Pelopia (daughter of Thyestes)
Pelopia was a female member of the accursed House of Atreus, a descendent of Tantalus, and therefore quite possibly doomed from birth.
Pelopia was the daughter of Thyestes by an unknown woman, and was therefore granddaughter of Pelops, and great-granddaughter of Tantalus. Pelopia was said to have had two or three unnamed brothers.
Pelopia’s father Thyestes, and her uncle Atreus, had been sent into exile for their part in the death of their stepbrother. They found a new home in Mycenae, and things were looking up for Pelopia, especially when Thyestes became king of Mycenae, after the death of Eurystheus.
Atreus though would soon usurp the throne, with the help of the gods. Thyestes and Pelopia would be exiled from Mycenae, although Pelopia might still have been in Mycenae to witness the banquet where her brother’s were served up as the main course for Thyestes to eat.
Pelopia would find refuge in Sicyon in the house of King Thesprotus, and would gain a privileged position within the temple of Athena. Events elsewhere would have a dramatic impact upon her life.
Thyestes had travelled to Delphi to find out how he could have his revenge upon Atreus, and the Oracle had told the former king that if his daughter bore him a son, then that son would kill Atreus.
Thyestes would travel to Sicyon, and there he came across Pelopia washing herself in a river after a sacrifice in the temple. Disguising himself, Thyestes would rape his own daughter, although Pelopia managed to take away her attackers sword, and hide it away, so that she might one day recognise her attacker.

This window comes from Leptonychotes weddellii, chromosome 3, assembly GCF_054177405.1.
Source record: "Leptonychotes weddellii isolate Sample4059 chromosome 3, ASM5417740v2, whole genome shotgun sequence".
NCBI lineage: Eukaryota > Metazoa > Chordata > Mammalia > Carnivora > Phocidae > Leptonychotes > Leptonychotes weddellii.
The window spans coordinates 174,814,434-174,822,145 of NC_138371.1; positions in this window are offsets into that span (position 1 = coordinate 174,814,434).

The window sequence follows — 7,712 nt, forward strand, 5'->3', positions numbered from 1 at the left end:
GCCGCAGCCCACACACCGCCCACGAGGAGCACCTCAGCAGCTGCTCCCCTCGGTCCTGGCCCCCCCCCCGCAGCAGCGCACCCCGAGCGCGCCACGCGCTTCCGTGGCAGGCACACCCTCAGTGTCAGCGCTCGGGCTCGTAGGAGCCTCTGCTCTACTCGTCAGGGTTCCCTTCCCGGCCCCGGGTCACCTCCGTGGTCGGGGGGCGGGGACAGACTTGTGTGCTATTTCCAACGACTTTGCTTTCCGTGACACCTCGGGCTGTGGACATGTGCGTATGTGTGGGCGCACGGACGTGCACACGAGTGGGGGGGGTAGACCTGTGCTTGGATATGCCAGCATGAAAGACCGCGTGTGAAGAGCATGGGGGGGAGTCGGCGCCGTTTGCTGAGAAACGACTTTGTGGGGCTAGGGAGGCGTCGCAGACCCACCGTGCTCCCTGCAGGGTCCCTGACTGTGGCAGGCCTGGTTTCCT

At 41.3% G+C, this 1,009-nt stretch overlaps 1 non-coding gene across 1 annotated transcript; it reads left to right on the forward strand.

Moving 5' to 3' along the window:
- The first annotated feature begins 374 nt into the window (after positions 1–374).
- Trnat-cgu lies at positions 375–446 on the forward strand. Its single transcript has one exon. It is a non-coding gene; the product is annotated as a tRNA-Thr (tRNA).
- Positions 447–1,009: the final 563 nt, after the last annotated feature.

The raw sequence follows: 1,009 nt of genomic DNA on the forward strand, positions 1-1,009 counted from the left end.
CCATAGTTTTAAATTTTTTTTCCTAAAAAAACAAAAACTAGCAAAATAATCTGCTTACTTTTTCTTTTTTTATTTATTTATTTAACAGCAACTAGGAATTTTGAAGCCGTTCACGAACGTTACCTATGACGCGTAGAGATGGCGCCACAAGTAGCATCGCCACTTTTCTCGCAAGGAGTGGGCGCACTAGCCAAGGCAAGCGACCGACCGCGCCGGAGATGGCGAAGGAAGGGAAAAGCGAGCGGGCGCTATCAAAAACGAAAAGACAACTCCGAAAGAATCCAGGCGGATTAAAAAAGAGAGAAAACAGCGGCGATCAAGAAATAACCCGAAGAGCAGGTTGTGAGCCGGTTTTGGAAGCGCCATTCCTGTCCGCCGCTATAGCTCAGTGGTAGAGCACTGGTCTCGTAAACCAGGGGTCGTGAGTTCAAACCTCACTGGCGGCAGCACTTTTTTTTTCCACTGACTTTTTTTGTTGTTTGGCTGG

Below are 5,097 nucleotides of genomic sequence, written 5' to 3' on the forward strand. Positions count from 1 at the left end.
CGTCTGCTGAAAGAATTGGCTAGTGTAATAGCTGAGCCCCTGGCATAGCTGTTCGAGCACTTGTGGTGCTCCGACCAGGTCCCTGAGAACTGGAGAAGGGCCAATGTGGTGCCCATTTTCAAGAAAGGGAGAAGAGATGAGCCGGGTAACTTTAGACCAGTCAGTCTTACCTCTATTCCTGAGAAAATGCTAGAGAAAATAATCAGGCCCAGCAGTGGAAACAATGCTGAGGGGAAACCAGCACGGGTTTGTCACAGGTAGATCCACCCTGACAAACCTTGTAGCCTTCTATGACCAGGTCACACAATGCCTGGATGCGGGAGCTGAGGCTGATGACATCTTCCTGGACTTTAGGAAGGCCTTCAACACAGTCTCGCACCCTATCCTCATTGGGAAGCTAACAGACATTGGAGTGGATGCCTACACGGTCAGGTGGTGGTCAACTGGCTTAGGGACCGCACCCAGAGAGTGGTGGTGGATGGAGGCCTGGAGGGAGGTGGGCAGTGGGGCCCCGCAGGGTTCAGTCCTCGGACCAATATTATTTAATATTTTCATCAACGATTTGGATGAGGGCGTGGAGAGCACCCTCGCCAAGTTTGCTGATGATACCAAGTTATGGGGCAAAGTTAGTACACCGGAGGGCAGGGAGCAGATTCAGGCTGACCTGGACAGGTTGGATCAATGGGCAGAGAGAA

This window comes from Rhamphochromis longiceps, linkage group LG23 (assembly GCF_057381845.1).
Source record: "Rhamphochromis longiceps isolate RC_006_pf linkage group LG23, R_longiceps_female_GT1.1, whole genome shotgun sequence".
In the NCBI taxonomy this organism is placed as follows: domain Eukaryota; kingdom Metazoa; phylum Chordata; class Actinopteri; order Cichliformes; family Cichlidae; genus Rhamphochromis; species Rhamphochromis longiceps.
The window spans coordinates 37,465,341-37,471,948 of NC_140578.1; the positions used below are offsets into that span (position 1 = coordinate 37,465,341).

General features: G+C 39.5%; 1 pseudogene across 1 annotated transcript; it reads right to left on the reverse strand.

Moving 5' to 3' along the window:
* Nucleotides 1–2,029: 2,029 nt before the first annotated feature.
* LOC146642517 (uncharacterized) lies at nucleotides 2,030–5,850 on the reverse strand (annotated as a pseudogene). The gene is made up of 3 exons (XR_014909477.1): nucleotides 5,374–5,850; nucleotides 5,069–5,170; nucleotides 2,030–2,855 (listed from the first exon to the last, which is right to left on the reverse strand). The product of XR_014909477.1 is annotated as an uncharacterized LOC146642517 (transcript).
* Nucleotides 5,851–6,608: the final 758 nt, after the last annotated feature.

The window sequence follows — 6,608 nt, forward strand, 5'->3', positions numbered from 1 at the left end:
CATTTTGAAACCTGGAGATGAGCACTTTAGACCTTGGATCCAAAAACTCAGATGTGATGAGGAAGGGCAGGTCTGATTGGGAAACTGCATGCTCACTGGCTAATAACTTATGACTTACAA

Thyestes’ raping of Pelopia did indeed make his daughter pregnant, but before the pregnancy showed, Atreus himself came to Sicyon. Atreus saw Pelopia, and although uncle did not recognise niece, Atreus decided to make Pelopia his new wife. Thus, Pelopia once again returned to Mycenae, and Pelopia would give birth to Atreus’ “son”.
Some versions of the Pelopia myth tell of how the new queen of Mycenae abandoned the newborn boy, ashamed that it was produced as a result of rape. But, although abandoned on the hill side, Aegisthus was rescued first by a she-goat and then by a shepherd. The shepherd was then said to have brought the abandoned child to Atreus who then raised it as his own.
Eventually, after the passing of many years, Thyestes was discovered in Delphi by Agamemnon and Menelaus, who forcibly returned their uncle to Mycenae. Imprisoned in a cell, Atreus then sent his “son” Aegisthus to kill the prisoner, but when Aegisthus unsheathed his sword, Thyestes recognised it as the sword he had lost years before.
When Thyestes questioned his would be assassin about the sword, Aegisthus was forced to call upon his mother Pelopia to provide the details. When Pelopia recognised the prisoner as both her father and her rapist, the daughter of Thyestes took the sword from her son, and stabbed herself with it, committing suicide.
Pelopia’s son though would go on to kill Atreus with the same sword shortly afterwards; confirming the prophecy made years before.
The name Pelopia in Mythology
In Greek mythology, Pelopia or Pelopea or Pelopeia (Ancient Greek: Πελόπεια) was a name attributed to four individuals:
Pelopia, daughter of Thyestes whom by him, she mothered Aegisthus.
Pelopia, daughter of Pelias and either Anaxibia or Phylomache, daughter of Amphion. She appears briefly in the Argonautica, giving her brother Acastus a mantle of double fold before he sails off with the Argonauts. She and her sisters killed their father, having been tricked by Medea into believing this was needed to rejuvenate him.
Pelopia, one of the Niobids. She was slain by Artemis.
Pelopia, mother of Cycnus by Ares.
Hyginus, Fabulae, 87-88, 243
Pseudo-Apollodorus, Bibliotheca 1. 9. 10
Apollonius Rhodius, Argonautica, 1. 326
Hyginus, Fabulae, 24
Bibliotheca 3. 5. 6
Scholia on Euripides, Phoenician Women, 159
Pseudo-Apollodorus, Bibliotheca 2. 7. 7
John Tzetzes. Chiliades, 1.18 line 453
Hyginus, Fabulae, 87-88, 243
Scholia on Euripides, Orestes, 14
Aelian, Historical Miscellany, 12. 24
"Greek Legends and Myths"
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